Inconsistent freshness labeling has most consumers confused. Here is your guide, but when in doubt, throw it out!
The jumble of so-called freshness codes, sell-by dates, use-by, expiration, and packed-on dates can be confusing. It may surprise you to learn that dating is not required with the exception of infant formula and baby foods, which must be withdrawn by their expiration date. For all other foods, except dairy products in some states, freshness dating is strictly voluntary on the part of manufacturers. The good news is that because shoppers are increasingly concerned with this issue, manufacturers seem to be making it easier to decipher their freshness codes.
Although there are no standards for “freshness coding,” the codes must be readable and easy to understand. When a milk carton has a date under the words “sell by,” for example, it means exactly this: the milk should be sold by the printed date (and shouldn’t be bought after it). That doesn’t mean the product is spoiled; it’s just past its prime. How much time you should allow before consuming, or discarding the product depends on what it is, and how it’s packaged. If you’re in doubt, throw it out!
Milk distributors have led the way in establishing both the perceived image and importance of freshness. All states require “sell-by” dates on milk, but there is no consistent requirement of how many days before the product spoils. Temperature affects the shelf life of all products. Milk should be stored, both in the grocery store and at home, between 40 and 45 degrees Fahrenheit. Dairies often “short date” milk by seven to 10 days to ensure that they meet state regulations and that we drink the milk at its peak. That means the actual “drink-by” date can be about a week later than the date stamped on the container. You should, however, trust your instincts and - most importantly - your nose.
What about other products? Soft drink and beer manufacturers began advertising and branding freshness several years ago. It’s a good strategy. Every beer drinker has encountered at least one “skunky” brew, and every soda fan has faced a flat or foul-tasting bottle of pop. Let the freshness dates be your guide, and try not to consume products too long after the stamped date.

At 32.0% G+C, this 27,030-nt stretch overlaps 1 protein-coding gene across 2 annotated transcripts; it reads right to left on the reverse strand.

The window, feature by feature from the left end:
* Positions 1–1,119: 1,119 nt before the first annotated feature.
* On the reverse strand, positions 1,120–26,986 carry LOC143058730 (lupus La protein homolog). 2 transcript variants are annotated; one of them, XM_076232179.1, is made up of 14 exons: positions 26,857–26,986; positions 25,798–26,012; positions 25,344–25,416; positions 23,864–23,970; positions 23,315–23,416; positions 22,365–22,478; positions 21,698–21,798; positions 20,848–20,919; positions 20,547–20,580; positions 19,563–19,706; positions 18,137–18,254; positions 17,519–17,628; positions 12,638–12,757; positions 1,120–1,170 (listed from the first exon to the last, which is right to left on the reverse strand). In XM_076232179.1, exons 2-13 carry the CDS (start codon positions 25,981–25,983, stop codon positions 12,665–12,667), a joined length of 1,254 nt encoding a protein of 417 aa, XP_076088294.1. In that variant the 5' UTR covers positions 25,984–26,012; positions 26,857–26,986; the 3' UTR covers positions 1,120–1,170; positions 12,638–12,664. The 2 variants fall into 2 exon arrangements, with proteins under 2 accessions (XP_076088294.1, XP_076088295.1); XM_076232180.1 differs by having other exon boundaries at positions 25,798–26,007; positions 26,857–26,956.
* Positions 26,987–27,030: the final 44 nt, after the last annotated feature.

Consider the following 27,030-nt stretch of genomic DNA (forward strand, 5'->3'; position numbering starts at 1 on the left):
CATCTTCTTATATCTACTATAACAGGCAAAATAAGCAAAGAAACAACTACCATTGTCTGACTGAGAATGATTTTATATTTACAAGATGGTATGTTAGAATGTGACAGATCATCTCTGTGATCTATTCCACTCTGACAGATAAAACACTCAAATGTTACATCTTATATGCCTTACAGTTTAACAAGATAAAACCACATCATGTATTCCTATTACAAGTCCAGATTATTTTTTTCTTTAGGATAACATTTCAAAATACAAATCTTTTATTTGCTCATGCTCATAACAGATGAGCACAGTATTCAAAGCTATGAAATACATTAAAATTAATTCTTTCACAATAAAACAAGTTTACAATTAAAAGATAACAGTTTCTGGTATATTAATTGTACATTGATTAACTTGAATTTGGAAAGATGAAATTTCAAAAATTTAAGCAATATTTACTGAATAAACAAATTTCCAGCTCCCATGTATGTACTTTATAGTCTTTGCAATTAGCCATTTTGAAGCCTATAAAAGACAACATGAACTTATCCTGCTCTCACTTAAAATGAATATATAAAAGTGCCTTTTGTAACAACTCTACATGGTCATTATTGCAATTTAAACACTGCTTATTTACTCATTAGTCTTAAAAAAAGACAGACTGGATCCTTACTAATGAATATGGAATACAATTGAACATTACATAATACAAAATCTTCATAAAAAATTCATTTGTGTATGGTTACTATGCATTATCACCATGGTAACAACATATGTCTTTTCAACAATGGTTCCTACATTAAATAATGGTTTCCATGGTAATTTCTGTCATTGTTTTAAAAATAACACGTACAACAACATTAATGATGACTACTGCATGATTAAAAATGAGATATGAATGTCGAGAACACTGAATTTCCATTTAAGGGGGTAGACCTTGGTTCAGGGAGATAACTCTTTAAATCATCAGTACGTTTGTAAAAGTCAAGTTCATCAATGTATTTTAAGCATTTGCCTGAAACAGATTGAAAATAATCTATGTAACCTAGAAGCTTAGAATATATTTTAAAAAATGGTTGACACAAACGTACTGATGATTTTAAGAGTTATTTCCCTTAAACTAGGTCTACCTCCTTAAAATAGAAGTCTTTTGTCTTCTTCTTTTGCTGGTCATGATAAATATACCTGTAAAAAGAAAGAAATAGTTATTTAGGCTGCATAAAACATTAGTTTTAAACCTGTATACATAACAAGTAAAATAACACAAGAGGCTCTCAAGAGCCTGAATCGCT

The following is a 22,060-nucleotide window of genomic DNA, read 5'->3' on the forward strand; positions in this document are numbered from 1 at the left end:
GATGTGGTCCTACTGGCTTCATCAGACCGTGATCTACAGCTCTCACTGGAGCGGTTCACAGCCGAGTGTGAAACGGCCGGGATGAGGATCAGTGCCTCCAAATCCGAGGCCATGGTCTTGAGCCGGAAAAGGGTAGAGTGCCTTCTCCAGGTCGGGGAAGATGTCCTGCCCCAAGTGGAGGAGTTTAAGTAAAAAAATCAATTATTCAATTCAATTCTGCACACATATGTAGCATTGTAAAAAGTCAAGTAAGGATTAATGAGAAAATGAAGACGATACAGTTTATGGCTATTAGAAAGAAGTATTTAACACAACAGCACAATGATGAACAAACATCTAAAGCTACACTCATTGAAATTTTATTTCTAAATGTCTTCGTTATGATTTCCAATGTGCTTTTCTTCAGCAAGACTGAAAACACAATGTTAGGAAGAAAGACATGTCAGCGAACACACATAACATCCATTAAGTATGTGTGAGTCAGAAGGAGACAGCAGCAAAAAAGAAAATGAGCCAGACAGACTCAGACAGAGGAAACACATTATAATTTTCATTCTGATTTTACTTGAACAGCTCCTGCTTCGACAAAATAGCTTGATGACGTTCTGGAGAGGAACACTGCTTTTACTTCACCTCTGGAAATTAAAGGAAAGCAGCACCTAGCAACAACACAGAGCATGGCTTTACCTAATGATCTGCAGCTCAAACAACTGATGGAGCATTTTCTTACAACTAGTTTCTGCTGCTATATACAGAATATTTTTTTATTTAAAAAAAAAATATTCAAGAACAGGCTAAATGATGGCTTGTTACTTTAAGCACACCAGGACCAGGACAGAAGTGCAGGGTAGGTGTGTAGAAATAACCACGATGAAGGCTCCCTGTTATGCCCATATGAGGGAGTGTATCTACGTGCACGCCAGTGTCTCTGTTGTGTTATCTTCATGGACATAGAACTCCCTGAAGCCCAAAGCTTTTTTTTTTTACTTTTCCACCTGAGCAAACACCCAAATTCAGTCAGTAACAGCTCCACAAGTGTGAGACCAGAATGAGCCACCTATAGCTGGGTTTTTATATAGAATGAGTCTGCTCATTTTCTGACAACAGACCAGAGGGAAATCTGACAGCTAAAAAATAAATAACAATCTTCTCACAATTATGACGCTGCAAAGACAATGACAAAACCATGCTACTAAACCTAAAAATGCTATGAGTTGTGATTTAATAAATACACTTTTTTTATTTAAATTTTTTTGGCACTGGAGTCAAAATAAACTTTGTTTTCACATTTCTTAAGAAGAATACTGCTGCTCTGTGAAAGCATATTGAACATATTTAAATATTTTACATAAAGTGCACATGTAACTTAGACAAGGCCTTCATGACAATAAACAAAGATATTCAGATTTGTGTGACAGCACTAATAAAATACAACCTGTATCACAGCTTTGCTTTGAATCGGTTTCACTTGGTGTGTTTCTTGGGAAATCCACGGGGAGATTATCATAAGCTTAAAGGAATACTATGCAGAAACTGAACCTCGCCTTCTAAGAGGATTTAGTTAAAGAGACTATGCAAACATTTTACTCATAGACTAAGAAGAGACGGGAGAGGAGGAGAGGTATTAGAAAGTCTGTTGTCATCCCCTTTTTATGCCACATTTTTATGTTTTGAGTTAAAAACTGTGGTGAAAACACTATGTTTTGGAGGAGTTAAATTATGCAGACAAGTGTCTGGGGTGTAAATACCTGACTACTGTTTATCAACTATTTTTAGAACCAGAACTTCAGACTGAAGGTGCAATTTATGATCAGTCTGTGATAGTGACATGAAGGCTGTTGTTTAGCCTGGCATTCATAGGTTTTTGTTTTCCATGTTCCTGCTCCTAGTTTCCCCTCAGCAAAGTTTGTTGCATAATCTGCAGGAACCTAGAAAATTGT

Temperature is Key. Just as for milk, temperature remains one of the most critical ways to maintain freshness. We can control storage at home, but what about before food the gets to us? That, of course, is outside of our control. We have to trust that manufacturers and retailers (and government agencies) will ensure that product temperatures during shipping and storage are at the proper levels.
Be a proactive shopper. If you see ice cream that’s soft in the freezer case or milk that’s not cold, don’t buy it. It may already be spoiled, and it probably won’t last as long. The same rule applies to all fresh products. Canned products should be consumed before the date stamped on the can, and if there are any dents on the can or it’s bulging, that’s another sign to toss it.
It is our right as consumers to make sure our foods are fresh when we buy them; and it’s the store’s responsibility to ensure that their stock is properly rotated. If for whatever reason you missed the expiration date on a product and realized it was past its peak when you got home, keep the receipt and bring the product back to the store for a replacement. Food safety should be at the top of the priority list for you and your family.